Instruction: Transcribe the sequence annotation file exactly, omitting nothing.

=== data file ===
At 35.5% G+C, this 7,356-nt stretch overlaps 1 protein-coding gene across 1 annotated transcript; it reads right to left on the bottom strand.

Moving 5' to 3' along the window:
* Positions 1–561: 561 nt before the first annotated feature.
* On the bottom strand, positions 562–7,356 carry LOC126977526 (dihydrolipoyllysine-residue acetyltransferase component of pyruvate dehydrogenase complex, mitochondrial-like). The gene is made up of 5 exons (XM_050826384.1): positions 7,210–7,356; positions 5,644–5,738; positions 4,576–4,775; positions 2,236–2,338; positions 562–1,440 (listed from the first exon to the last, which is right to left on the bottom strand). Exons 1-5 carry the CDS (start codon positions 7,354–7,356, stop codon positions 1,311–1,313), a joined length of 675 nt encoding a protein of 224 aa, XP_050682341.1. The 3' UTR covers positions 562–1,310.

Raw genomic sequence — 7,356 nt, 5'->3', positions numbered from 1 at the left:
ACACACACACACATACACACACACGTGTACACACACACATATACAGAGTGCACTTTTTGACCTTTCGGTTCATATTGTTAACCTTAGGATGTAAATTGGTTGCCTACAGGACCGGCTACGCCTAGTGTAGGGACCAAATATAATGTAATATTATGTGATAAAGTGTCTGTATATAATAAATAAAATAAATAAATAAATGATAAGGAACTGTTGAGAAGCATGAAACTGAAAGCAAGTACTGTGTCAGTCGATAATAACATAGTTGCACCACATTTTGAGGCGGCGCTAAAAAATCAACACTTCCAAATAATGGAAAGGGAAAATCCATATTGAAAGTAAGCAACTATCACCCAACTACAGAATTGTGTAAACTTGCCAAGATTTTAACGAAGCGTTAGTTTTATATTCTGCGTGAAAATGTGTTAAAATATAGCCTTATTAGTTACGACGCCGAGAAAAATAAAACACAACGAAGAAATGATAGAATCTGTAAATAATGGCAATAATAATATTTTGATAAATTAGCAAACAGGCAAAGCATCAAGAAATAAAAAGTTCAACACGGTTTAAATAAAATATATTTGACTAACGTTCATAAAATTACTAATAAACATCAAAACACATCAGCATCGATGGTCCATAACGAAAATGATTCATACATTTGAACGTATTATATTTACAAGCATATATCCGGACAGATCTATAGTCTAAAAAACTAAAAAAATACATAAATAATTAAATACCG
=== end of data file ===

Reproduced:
At 35.5% G+C, this 7,356-nt stretch overlaps 1 protein-coding gene across 1 annotated transcript; it reads right to left on the bottom strand.

Moving 5' to 3' along the window:
* Positions 1–561: 561 nt before the first annotated feature.
* On the bottom strand, positions 562–7,356 carry LOC126977526 (dihydrolipoyllysine-residue acetyltransferase component of pyruvate dehydrogenase complex, mitochondrial-like). The gene is made up of 5 exons (XM_050826384.1): positions 7,210–7,356; positions 5,644–5,738; positions 4,576–4,775; positions 2,236–2,338; positions 562–1,440 (listed from the first exon to the last, which is right to left on the bottom strand). Exons 1-5 carry the CDS (start codon positions 7,354–7,356, stop codon positions 1,311–1,313), a joined length of 675 nt encoding a protein of 224 aa, XP_050682341.1. The 3' UTR covers positions 562–1,310.

Raw genomic sequence — 7,356 nt, 5'->3', positions numbered from 1 at the left:
ACACACACACACATACACACACACGTGTACACACACACATATACAGAGTGCACTTTTTGACCTTTCGGTTCATATTGTTAACCTTAGGATGTAAATTGGTTGCCTACAGGACCGGCTACGCCTAGTGTAGGGACCAAATATAATGTAATATTATGTGATAAAGTGTCTGTATATAATAAATAAAATAAATAAATAAATGATAAGGAACTGTTGAGAAGCATGAAACTGAAAGCAAGTACTGTGTCAGTCGATAATAACATAGTTGCACCACATTTTGAGGCGGCGCTAAAAAATCAACACTTCCAAATAATGGAAAGGGAAAATCCATATTGAAAGTAAGCAACTATCACCCAACTACAGAATTGTGTAAACTTGCCAAGATTTTAACGAAGCGTTAGTTTTATATTCTGCGTGAAAATGTGTTAAAATATAGCCTTATTAGTTACGACGCCGAGAAAAATAAAACACAACGAAGAAATGATAGAATCTGTAAATAATGGCAATAATAATATTTTGATAAATTAGCAAACAGGCAAAGCATCAAGAAATAAAAAGTTCAACACGGTTTAAATAAAATATATTTGACTAACGTTCATAAAATTACTAATAAACATCAAAACACATCAGCATCGATGGTCCATAACGAAAATGATTCATACATTTGAACGTATTATATTTACAAGCATATATCCGGACAGATCTATAGTCTAAAAAACTAAAAAAATACATAAATAATTAAATACCG